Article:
Sharing the last steps
With just 20km to go I was finding it hard to distill how I was feeling about the whole experience of walking the Camino.
The physical challenge had been relatively easy and the camaraderie and communication with people from varied backgrounds all over the globe had been the best fun I’d had in years. I’d made firm friends and laughed with them in the evenings, improved my fitness, compared feet and blisters, become more tolerant and had time to reflect on what to do, where to go, next.
And yet … old habits and attitudes die hard. I’d given myself a deadline to reach Santiago in time for the Pilgrim Mass at noon the next day so that I could share the experience with Robbie. And that meant getting up at 5am and finding our way in the darkness through the eucalyptus woods.
We got lost and I got anxious. Maybe I hadn’t learned anything after all!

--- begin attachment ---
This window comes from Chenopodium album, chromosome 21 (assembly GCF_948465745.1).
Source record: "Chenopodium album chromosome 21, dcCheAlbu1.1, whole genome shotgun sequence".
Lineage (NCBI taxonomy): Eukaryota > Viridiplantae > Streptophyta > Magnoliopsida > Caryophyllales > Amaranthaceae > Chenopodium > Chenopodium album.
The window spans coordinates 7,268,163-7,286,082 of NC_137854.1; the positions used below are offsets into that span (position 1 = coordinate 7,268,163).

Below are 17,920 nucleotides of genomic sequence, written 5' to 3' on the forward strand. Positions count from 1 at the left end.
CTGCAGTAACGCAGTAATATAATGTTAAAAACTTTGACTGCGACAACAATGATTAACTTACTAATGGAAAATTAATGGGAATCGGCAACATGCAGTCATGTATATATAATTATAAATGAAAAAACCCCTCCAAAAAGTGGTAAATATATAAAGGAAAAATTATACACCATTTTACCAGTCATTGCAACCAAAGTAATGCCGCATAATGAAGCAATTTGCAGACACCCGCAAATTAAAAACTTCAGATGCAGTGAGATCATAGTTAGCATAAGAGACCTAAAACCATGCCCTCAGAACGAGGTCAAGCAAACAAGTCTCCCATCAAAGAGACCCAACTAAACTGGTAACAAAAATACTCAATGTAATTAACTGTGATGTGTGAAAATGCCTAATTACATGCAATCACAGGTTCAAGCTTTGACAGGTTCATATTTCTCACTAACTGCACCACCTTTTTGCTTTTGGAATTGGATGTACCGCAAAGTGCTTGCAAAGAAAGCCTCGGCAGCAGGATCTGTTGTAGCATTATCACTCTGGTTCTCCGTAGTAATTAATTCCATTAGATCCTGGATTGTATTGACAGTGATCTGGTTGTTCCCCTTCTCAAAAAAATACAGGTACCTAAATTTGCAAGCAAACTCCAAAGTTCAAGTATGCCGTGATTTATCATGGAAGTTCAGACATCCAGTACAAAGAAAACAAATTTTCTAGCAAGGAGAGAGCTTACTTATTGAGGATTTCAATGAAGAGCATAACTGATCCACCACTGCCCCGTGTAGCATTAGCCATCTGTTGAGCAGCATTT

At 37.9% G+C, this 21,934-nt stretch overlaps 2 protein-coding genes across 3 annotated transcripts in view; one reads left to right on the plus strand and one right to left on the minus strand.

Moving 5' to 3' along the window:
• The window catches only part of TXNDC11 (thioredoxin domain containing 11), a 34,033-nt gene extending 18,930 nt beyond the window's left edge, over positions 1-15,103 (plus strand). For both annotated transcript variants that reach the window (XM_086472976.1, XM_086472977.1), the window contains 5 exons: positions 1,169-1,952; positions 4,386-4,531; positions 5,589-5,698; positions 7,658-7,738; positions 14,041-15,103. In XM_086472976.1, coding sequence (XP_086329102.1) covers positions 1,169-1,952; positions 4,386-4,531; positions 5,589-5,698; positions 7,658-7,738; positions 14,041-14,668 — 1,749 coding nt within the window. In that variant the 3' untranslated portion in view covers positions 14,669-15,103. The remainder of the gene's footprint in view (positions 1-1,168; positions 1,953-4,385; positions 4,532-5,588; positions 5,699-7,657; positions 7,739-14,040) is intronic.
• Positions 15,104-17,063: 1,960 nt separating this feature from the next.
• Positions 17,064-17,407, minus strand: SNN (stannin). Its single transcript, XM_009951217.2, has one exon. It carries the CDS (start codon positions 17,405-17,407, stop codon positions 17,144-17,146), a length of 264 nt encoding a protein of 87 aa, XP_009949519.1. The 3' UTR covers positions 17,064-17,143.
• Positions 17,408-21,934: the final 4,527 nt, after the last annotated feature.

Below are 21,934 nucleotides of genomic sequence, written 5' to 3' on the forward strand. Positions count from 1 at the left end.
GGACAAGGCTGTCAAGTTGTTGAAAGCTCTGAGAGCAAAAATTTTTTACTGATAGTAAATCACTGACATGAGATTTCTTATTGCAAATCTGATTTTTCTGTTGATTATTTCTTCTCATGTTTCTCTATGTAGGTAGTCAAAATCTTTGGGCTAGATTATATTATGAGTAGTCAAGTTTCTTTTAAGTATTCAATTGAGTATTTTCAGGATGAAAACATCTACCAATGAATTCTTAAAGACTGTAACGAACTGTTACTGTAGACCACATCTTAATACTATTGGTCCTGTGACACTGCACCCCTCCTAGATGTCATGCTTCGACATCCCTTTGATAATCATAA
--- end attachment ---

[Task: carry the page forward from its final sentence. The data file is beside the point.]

Finally, after so many days on the road, we caught a glimpse of the spires of the Catedral de Santiago de Compostela.
I felt nervous rather than exhilarated: unsure and unprepared. Our feet were sore and for the first time my back was aching. Walking through the suburbs was relentless and we were pushed along by a growing stream of day pilgrims, tourists, schoolchildren all focused on the 12 o’clock mass. Everyone seemed to be walking urgently.
The scallop shells led the way, the narrow streets were drawing us through, the excitement was palpable. We kept turning to one another and smiling. And then a square opened before us and magnificently, gloriously the cathedral steps beckoned.
We had arrived.